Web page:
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Could we control our climate?
Could we control our climate?

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Acknowledgements

Introduction

Images

Course image:  courtesy: Mark Brandon.

Week 1

Images

Figure 5: Atmosphere: By CreativeInspiration from Pixabay www.pixabay.com; Cryosphere: NASA / Michael Studinger; Hydrosphere: Pexels www.pexels.com [Tip: hold Ctrl and click a link to open it in a new tab. (Hide tip)] ; Land surface: Pexels www.pexels.com; Biosphere: © Miguel.v. https://creativecommons.org/ licenses/ by-sa/ 3.0/ deed.en

Week 2

Images

Figure 1: © Google Inc.

Figure 2: The IPCC AR5 WG1 Report: Image courtesy of Andrew Whitehead

Figure 3: (a) The worldwide network of land stations in the Global Land Surface Meteorological Databank (Rennie et al. 2014). The colour corresponds to the number of years of data available for each station. (b) A snapshot of the locations of the NOAA Observing System Monitoring Center network measuring sea surface temperatures (NOAA, 2016).

Figure 4: Observed annual global mean surface temperature anomalies 1850-2012 from three datasets: Adapted from Figure SPM.1 (a) (top panel) from Climate Change 2014: Synthesis Report. Contribution of Working Groups I, II and III to the Fifth Assessment Report of the Intergovernmental Panel on Climate Change. [Core Writing Team, Pachauri, R.K. and Meyer, L. (eds.)]. IPCC, Geneva, Switzerland.

Figure 5: from IPCC (2013) Summary for Policymakers: Stocker, T.F. et al. (2013) Climate Change 2013: The Physical Science Basis, IPCC, Cambridge University Press, Cambridge, United Kingdom

Figures 6 and 10: courtesy of Gregory Johnson

Figure 7: Observed precipitation changes from 1951 to 2010: IPCC, 2013: Summary for Policymakers. In: Climate Change 2013: The Physical Science Basis. Contribution of Working Group I to the Fifth Assessment Report of the Intergovernmental Panel on Climate Change [Stocker, T.F., D. Qin, G.-K. Plattner, M. Tignor, S.K. Allen, J. Boschung, A. Nauels, Y. Xia, V. Bex and P.M. Midgley (eds.)]. Cambridge University Press, Cambridge, United Kingdom and New York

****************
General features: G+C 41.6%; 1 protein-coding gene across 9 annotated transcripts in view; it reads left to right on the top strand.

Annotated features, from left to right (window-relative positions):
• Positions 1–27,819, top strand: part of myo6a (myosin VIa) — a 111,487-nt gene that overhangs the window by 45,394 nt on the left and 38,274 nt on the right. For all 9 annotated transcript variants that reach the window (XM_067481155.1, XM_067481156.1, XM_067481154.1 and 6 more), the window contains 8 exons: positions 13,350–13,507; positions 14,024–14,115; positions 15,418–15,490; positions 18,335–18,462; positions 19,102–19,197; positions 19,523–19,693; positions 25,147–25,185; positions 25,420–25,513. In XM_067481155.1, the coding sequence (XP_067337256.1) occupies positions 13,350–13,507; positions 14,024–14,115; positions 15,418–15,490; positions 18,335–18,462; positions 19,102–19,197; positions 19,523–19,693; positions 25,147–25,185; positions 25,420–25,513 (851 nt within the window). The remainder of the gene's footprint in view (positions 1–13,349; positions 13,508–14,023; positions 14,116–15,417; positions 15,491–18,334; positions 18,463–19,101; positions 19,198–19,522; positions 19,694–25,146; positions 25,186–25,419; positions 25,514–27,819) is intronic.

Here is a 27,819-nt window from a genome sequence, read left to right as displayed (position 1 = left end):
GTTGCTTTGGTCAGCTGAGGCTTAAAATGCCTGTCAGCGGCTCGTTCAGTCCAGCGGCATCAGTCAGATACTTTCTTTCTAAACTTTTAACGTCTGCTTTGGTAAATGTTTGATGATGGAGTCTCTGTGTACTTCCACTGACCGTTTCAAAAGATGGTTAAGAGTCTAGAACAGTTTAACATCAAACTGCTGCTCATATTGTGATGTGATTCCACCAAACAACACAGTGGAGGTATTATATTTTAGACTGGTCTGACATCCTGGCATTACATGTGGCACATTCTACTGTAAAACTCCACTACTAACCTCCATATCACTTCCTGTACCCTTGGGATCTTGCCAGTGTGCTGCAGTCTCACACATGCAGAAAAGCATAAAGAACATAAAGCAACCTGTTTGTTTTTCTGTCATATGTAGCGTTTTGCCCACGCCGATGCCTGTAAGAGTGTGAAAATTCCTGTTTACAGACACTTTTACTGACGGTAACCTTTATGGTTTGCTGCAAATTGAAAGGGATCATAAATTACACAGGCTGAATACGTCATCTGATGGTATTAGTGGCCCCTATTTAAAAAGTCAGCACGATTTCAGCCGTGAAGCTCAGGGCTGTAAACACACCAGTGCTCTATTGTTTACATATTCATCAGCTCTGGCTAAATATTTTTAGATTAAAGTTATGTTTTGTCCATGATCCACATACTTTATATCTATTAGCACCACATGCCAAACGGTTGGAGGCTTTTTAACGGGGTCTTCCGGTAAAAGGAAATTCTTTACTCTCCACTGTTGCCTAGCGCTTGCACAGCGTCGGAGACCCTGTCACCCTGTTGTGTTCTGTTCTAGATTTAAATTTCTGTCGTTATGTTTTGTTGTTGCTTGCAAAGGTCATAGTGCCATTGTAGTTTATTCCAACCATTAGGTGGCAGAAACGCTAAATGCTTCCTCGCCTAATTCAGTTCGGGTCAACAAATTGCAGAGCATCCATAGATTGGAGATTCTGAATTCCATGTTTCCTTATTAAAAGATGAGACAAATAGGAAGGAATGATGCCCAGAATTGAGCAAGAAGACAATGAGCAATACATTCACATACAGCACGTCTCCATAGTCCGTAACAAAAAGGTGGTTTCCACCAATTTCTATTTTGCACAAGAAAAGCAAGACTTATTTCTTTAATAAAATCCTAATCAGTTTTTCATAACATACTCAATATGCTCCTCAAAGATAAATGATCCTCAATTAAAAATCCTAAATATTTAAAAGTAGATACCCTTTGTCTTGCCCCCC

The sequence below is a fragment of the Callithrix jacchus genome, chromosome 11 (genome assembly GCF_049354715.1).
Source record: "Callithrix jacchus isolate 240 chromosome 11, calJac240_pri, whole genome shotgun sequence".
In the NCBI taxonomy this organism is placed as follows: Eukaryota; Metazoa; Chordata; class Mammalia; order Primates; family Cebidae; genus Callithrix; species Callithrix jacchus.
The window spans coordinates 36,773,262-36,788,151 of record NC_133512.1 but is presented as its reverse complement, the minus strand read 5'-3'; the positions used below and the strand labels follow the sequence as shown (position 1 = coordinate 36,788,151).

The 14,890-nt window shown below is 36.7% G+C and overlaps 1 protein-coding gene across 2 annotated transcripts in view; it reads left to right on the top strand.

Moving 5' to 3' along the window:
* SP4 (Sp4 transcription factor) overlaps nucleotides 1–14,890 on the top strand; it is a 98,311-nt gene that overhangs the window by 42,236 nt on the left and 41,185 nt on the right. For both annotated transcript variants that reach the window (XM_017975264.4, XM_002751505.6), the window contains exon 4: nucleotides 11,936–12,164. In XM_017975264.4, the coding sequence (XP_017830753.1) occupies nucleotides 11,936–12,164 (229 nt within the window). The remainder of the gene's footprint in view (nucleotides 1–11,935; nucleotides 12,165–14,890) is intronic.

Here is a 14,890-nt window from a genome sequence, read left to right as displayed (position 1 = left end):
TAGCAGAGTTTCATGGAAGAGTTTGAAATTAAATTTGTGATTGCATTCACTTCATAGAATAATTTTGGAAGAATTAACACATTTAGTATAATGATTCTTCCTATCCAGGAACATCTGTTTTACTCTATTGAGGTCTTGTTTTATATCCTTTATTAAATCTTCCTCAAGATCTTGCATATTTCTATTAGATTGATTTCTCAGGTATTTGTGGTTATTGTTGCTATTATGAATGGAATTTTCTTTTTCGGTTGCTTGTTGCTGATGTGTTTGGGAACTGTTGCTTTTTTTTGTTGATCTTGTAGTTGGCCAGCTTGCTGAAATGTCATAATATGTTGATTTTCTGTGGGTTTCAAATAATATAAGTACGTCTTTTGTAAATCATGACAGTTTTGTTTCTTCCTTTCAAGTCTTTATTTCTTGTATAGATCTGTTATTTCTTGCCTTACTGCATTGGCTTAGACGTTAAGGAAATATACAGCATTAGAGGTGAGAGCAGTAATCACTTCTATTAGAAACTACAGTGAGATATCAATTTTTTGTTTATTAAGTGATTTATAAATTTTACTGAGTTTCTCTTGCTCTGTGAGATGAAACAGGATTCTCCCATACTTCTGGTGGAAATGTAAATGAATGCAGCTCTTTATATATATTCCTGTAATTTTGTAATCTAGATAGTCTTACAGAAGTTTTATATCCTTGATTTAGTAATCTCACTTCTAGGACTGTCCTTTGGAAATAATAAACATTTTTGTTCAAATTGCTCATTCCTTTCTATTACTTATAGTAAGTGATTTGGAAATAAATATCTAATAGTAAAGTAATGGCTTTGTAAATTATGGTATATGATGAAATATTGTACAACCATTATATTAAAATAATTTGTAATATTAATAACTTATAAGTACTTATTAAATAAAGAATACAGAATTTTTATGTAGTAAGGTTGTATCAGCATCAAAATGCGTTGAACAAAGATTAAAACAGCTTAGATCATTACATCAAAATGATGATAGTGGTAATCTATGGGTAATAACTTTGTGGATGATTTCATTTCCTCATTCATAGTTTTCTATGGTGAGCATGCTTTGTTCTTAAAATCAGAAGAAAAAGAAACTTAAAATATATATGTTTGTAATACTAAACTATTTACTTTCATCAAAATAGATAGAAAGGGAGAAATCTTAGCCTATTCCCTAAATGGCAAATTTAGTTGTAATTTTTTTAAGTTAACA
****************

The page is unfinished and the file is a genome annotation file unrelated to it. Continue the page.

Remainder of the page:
Figure 8: courtesy of Tamsin Edwards

Figure 9: Greenland: Reproduced by permission, Dr Poul Christoffersen, Scott Polar Research Institute, Department of Geography, University of Cambridge

Figure 10: Tide staff used by the NOAA ‘Teachers at Sea’ Rosalind Echols and Avery Marvin: Rosalind Echols, NOAA Teacher at Sea

Figure 12: Electoral campaign, courtesy of Isaac Cordal: © Isaac Cordal

Figure 13: John-irishwildcat. http://creativecommons.org/ licenses/ by/ 2.0/

Figure 14: Adapted from Figure 6-4 from Pörtner, H.-O., D. Karl, P.W. Boyd, W. Cheung, S.E. Lluch-Cota, Y. Nojiri, D.N. Schmidt, and P. Zavialov, 2014: Ocean systems. In: Climate Change 2014: Impacts, Adaptation, and Vulnerability. Part A: Global and Sectoral Aspects. Contribution of Working Group II to the Fifth Assessment Report of the Intergovernmental Panel on Climate Change [Field, C.B., V.R. Barros, D.J. Dokken, K.J. Mach, M.D. Mastrandrea, T.E. Bilir, M. Chatterjee, K.L. Ebi, Y.O. Estrada, R.C. Genova, B. Girma, E.S. Kissel, A.N. Levy, S. MacCracken, P.R. Mastrandrea, and L.L. White (eds.)]. Cambridge University Press, Cambridge, United Kingdom and New York

Figure 15: (a) Morro da Carioca, Angra dos Reis in the State of Rio de Janerio, Brazil, where heavy rain caused fatal mudslides and flooding in January 2010: © Agência Brasil. https://creativecommons.org/licenses/by/3.0/deed.en (b) A sign in Rawnsley Park Station, South Australia, rendered unnecessary by the 2007-2008 drought: © Peripitus via Wikimedia. https://creativecommons.org/ licenses/ by-sa/ 3.0/ deed.en

Figure 16: (a) Sámi reindeer: © Maisna / iStockphoto.com; Figure 16 (b) Sámi musician Mari Boine: © Henryk Kotowski; https://creativecommons.org/ licenses/ by-sa/ 3.0/ deed.en; Figure 16(c) ‘Team Sámi’ at the Arctic Winter Games in 2014: © Sámediggi Sametinget. https://creativecommons.org/ licenses/ by/ 2.0/;

Audio Visual